Even so, while China initially indicated interest in participating in some of the “scenario-driven” humanitarian events, it limited the scope of its participation to military medicine exchanges and training, Lt. Lenaya Rotklein, a public affairs officer for Rimpac, said by email. The Peace Ark did take part in a medical orientation and military medicine symposium with more than 120 international medical officials.

“While at sea, Peace Ark and USNS Mercy participated in mass casualty events and medical evacuation training,” she said.

The Peace Ark has worked closely with U.S. hospital ship USNS Mercy and even requested the U.S. ship attend the exercise for the first time, Capt. Paul Spedero of the amphibious assault vessel USS Peleliu, which is at RIMPAC alongside the Mercy, said in an interview on the bridge of his ship. The U.S. is restricted by law on the types of contacts it can have with the Chinese, Spedero said.

“They’ve been pursuing this capability for some time, they’re very interested in our capability with the Mercy in the Pacific,” he said. “They are very serious about the development of that capability.”

When Haiyan hit the Philippines, the U.S. sent the Japan-based aircraft carrier USS George Washington as well as two amphibious ships carrying around 900 marines from Okinawa.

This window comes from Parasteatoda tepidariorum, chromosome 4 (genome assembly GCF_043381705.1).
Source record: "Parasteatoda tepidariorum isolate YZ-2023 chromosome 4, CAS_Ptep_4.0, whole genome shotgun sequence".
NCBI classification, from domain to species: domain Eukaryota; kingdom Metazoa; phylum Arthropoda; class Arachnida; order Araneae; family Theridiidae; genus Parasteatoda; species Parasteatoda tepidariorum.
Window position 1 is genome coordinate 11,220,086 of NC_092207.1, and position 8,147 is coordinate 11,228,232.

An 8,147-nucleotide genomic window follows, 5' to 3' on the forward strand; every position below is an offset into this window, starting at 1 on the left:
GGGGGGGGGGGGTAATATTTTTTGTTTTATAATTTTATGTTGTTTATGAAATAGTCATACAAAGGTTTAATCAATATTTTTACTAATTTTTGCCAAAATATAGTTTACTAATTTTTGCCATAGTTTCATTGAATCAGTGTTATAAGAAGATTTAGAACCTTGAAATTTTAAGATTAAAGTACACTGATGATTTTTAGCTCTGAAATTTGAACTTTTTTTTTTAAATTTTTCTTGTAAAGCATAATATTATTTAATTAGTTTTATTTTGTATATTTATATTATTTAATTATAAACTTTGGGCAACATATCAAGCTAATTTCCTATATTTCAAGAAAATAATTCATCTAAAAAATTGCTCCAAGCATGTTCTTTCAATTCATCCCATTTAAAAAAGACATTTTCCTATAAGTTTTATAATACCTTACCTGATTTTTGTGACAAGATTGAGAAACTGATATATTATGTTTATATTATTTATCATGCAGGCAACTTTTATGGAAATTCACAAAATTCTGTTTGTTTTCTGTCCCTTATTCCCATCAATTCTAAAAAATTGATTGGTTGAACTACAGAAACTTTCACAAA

China sent the Peace Ark, which ferried the sick and injured from shore using its sole helicopter. The visit was the first time the navy engaged in overseas humanitarian medical aid, according to the Ministry of Defense.

“I felt that the people of the Philippines — ordinary people, government officials, or the military — welcomed our services,” Sun said about his experience there. “Through this medical service, they can deepen their understanding of the Chinese navy and its thinking.”

While it will focus on humanitarian work, the ship’s triage area can handle wartime casualties, according to Du Xin, a lieutenant commander on the ship.

China and the Philippines are embroiled in a territorial dispute over resource-rich shoals in the South China Sea. The Philippines has accused China of building artificial islands in the area and harassing its coast guard and fishing boats.

As it presses its territorial claims, China is building longer-range naval and air capacity. Its first aircraft carrier, the Liaoning, was commissioned in 2012 and has conducted sea trials. The country is holding military exercises in the South China Sea until Aug. 1 and a drill in the East China Sea until Aug. 2.

“In between the extremes of humanitarian uses for its navy and cold-war style espionage, may be found capacities that show China is no laggard in what Chinese President and commander-in- chief, Xi Jinping requires of the country’s armed forces — the ability to fight and win wars,” Rosita Dellios, an associate professor of international relations at Bond University on Australia’s Gold Coast, said in an email.

For now, China is stressing the humanitarian work of its navy. On board the Peace Ark, Commander Fu Bensheng received a traditional cupping massage in the Traditional Chinese Medicine ward. The ship carries a slogan from Chairman Mao Zedong that “being humble helps you become a good person, and being arrogant does the opposite.”

“The Chinese navy will take part in more rescues,” Sun said, sipping green tea in the ship’s cafe. “Whenever there is a disaster, countries’ rescue ability is limited. You need many countries to help them. China will positively take part in international humanitarian rescues.”